Behavioral and neurological effects of tDCS on speech motor recovery: A single-subject intervention study

Adam Buchwald, Nicolette Khosa, Stacey Rimikis, E. Susan Duncan

Research output: Contribution to journalArticlepeer-review


This paper reports a feasibility study designed to evaluate the behavioral and neurological effects of using transcranial direct current stimulation (tDCS) in conjunction with speech motor learning treatment for individuals with acquired speech impairment subsequent to stroke. Most of the research using tDCS to enhance treatment outcomes in stroke recovery has focused on either limb motor control or aphasia treatment. Using a multiple-baseline multiple-probe crossover design, we compared both behavioral and brain connectivity-based outcomes following speech motor learning treatment with both Active tDCS and Sham tDCS. We observed that both treatment phases led to improvement in short-term maintenance, but that Active tDCS was associated with greater long-term maintenance improvement. Active tDCS was also associated with an increase in functional connectivity in the left hemisphere and interhemispherically in an ROI-based network analysis examining correlations among areas associated with speech production and acquired speech impairment. This report supports the possibility that tDCS may enhance both behavioral and neurological outcomes and indicates the importance of additional work in this area, although replication is required to confirm the extent and consistency of tDCS benefits on speech motor learning treatment outcomes.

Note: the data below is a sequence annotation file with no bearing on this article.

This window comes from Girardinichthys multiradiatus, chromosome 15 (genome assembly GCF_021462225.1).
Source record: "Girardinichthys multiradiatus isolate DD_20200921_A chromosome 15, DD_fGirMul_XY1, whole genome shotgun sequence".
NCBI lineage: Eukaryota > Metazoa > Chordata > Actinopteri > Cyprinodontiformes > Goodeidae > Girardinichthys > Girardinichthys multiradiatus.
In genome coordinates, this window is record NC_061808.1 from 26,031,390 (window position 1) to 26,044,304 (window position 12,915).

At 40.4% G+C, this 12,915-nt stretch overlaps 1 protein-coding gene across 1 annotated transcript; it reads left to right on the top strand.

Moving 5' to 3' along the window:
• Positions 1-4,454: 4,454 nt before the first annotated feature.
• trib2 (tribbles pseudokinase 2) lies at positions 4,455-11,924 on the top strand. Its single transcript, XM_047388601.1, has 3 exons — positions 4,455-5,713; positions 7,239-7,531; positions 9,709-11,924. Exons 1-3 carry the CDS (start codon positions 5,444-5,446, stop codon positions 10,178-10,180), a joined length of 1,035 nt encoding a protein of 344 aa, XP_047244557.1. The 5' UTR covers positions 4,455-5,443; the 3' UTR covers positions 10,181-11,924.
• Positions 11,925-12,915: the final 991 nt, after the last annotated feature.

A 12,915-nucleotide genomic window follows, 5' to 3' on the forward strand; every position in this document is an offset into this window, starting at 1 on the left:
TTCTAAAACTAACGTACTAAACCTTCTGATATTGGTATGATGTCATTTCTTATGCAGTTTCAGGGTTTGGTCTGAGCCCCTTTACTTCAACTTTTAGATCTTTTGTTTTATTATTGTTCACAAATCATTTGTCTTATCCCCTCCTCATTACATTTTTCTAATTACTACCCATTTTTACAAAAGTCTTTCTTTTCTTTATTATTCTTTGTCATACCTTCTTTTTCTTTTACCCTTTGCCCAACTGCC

Original languageEnglish (US)
Article number104849
JournalBrain and Language
StatePublished - Nov 2020


  • Apraxia of speech
  • Motor control
  • Motor learning
  • Speech
  • tDCS

ASJC Scopus subject areas

  • Language and Linguistics
  • Experimental and Cognitive Psychology
  • Linguistics and Language
  • Cognitive Neuroscience
  • Speech and Hearing


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